Is fractional ownership market for homes close to come?

If you read articles about real estate and blockchain, you have probably gone through the word “tokenize” several times. What does it exactly mean?

Tokens are the digital entity used by Ethereum platform to represent value shares, assets, proof of memberships and the likes. Tokenize a property simply means to set the number of tokens representing a real estate property. Once the initial sale is done, tokens will represent the property shares and owners can trade them using the alternative coins issued in the platform. The whole process is possible because of the Ethereum “smart contract” feature: these entities are compatible with any wallet and exchanges that use a standard coin API. Why bet on Ethereum? Well, according to “Enterprise Ethereum Alliance” (which includes corporations like Microsoft, Inter, BP and others):

Ethereum’s intrinsically trusted system is the most promising solution for enterprise Blockchain adoption, given its maturity and multi-purpose design. — Ethereum Enterprise Alliance

The current issue is that properties are not in a blockchain and transactions must be recorded in local countries registries: this requires current platforms to get properties’ rights through notaries, add the property into their blockchain and then offer tokens to traders. Another way around, when a platform liquidates a property, they will have first to acquire tokens from owners (users) and then sell it through a typical real estate sale. Actually, those platforms work like real estate investments funds: the main difference is by participating you don’t get a % of the fund but a % of a property of your choice. Presently, this is the best approximation of property fractional ownership.

Current projects

Tokens are great tools to build new business models, and real estate is not set apart. According to MSCI “The size of the professionally managed global real estate investment market grew marginally from $7.1 trillion in 2015 to $7.4 trillion in 2016.” Those numbers give room to new ventures with innovative business ideas.

ICOs tends to follow those trends:

  • Properties are tokenised; users buy and trade tokens through alternative coins and get rewards from renting (which is managed by the platform)
  • Owners tokenise their own property and sell part of the tokens. Buyers have the chance to own properties in highly demanded locations without management headaches (there is, usually, insurance to back the property). In this business model, owners can reduce their mortgage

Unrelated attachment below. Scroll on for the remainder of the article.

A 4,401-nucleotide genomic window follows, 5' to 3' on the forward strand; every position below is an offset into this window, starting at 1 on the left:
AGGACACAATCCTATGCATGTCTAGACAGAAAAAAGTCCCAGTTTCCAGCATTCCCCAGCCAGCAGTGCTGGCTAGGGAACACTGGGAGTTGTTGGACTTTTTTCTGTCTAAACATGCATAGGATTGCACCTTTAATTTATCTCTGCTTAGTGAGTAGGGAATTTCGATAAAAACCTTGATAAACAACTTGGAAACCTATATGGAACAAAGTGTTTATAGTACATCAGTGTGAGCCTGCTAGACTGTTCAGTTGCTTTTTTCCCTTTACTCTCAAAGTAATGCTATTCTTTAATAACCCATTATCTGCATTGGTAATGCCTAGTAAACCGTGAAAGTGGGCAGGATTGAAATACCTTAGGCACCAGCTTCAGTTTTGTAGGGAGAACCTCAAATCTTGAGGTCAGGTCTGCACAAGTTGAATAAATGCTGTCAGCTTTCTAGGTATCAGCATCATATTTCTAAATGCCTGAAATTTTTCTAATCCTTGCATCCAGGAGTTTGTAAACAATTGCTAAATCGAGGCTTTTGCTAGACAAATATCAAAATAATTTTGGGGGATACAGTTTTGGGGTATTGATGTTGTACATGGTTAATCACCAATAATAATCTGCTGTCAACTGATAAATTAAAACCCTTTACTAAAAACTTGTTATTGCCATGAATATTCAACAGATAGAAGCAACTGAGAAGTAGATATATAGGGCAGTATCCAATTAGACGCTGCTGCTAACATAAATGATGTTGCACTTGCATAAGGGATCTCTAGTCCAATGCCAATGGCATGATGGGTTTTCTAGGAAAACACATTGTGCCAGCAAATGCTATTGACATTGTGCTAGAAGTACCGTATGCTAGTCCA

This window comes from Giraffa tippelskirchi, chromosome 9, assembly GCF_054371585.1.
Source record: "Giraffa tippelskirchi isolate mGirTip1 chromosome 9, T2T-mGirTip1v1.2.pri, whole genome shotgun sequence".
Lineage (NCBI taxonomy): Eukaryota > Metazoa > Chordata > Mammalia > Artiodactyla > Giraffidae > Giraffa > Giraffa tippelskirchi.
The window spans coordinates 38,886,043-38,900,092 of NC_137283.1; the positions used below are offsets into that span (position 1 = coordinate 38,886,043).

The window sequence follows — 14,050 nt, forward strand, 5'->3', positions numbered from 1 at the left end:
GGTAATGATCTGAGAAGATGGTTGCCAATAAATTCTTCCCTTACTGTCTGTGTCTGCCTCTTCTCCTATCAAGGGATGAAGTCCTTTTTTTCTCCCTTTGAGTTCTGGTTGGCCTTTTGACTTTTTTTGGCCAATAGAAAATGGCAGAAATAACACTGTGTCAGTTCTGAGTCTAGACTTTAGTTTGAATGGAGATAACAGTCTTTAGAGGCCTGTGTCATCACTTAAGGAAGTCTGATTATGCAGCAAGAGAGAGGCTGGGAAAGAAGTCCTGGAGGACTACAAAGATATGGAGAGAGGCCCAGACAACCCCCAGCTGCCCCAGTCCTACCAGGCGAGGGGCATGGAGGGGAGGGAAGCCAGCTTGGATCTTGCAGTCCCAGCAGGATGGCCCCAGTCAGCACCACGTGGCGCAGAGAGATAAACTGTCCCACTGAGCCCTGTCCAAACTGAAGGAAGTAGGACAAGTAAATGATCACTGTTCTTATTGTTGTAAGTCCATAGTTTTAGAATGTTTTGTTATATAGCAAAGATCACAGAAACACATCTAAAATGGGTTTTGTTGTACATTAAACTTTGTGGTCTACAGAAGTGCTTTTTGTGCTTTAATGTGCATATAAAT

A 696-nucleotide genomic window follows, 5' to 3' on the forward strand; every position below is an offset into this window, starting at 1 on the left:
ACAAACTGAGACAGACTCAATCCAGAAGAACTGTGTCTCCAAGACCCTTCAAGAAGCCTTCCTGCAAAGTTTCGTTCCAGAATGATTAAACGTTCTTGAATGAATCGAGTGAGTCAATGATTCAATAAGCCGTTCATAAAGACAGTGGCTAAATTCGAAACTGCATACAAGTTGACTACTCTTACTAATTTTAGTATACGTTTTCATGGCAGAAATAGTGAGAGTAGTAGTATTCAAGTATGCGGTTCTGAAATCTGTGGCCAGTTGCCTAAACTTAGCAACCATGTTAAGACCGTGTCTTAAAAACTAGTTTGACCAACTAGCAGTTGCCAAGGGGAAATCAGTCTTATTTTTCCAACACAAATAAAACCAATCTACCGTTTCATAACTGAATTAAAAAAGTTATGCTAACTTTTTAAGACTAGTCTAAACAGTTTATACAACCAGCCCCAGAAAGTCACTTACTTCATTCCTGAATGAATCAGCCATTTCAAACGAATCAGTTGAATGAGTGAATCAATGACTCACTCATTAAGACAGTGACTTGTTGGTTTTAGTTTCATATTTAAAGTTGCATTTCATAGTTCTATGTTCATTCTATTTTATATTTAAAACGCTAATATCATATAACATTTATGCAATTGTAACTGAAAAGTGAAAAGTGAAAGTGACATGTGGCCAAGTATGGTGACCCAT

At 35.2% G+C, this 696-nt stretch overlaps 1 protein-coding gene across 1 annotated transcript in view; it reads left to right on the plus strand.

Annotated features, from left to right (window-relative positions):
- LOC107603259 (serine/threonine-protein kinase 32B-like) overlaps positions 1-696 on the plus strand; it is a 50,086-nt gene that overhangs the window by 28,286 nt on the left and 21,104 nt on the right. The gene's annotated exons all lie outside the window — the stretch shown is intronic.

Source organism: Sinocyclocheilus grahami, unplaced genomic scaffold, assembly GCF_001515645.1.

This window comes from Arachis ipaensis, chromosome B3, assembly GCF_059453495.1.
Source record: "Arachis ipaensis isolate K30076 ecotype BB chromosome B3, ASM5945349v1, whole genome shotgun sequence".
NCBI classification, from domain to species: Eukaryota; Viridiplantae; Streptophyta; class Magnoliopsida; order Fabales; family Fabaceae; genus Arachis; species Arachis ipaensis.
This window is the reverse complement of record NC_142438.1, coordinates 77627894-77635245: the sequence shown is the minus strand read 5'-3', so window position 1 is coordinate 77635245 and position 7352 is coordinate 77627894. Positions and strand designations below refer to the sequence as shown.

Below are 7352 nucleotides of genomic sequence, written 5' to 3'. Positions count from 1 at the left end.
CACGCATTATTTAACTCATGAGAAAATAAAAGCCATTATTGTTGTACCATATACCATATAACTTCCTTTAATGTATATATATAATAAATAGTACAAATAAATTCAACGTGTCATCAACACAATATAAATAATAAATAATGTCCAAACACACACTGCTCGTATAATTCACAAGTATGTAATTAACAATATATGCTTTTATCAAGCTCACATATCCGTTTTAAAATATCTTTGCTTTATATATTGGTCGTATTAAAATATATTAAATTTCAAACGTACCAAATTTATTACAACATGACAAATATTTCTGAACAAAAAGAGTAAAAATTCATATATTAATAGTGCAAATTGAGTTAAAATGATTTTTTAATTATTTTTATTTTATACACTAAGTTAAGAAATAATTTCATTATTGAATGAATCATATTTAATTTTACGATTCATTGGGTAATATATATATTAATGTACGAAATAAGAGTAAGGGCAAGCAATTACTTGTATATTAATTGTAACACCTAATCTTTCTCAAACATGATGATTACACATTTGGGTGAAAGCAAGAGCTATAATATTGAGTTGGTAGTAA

• Fund development projects: several ICOs are available in Russia (due to foreign currencies shortage). It seems a very promising model for the construction industry

How do those projects differentiate? Well, to understand projects in detail, it’s required to go through ICOs’ whitepapers. Platforms tend to propose different terms on:

  • Geo focus: some platforms focus on USA real estate properties, others tend to favorite legislation blockchain-friendly. Others are targeting underestimated markets (like Spain, for example)
  • Number of tokens: unlimited or fixed. This is a complicated element since it will reflect on the value of the future tokens (hence the alternative crypto currency rate). I’ll dedicate an article on this subject soon.
  • Voting mechanism: the mechanism to add a property to the platform is different. Sometimes, tokens holders decide whether to accept or reject a property tokenisation. In other cases, it’s the platform management to verify and accept the property.

Platforms apply management fees. The % strongly depends on previous aspects (if management scout for new properties and handle properties renting, fees are higher).

Current and coming ICOs seems to gather attention and interest from investors, but what are the main risks?

  • Cryptocurrencies value: the value of the alternatives currencies is backed by the asset. So, if assets change their market values, the currency should also change accordingly. Further elements which could impacts rates are: number or tokens released, profit/loss realized with renting, paid dividends, speculations. All those elements could be too complicated for small and uneducated investors (but this is not much different from other markets like Forex, for example)
  • Platform default: what happens if the platform goes bankrupt? You are likely to lose your investment! Remember, you are using an alternative cryptocurrency which is managed by the platform (differently from Bitcoin or Ethereum who are unlikely to be discontinued). In the unfortunate case of bankruptcy, assets will be liquidated, and you’ll get your part according to local civil law.
  • Cyber-security: Ethereum-based platforms are secured but since code is customized, hackers can find their way. It’s not a long time ago when a 30M dollars hack was performed to a parity wallet. Regarding this point, consider that all software has bugs, but when those pieces of codes are responsible for millions of dollars of transactions, coding errors become serious business.

All risks related to classic investment apply as well.

Back to our title question, we can say that ICOs are trying to meet the investors’ request to facilitate real estate investments, even for small investors. A real fractional ownership is impossible, and we can only guess at it (but how long will government take to change corresponding civil laws and implement a blockchain registry?). Current developments seem to go ahead of limitations.

To learn more about current real estate platforms development, don’t hesitate to contact me.

Also, if you want to learn more about the Sweden blockchain test, read my previous article



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Mauro Biasolo

Blockchain|Funding|Startup Grind Veneto Co-director|SAP Financial expert|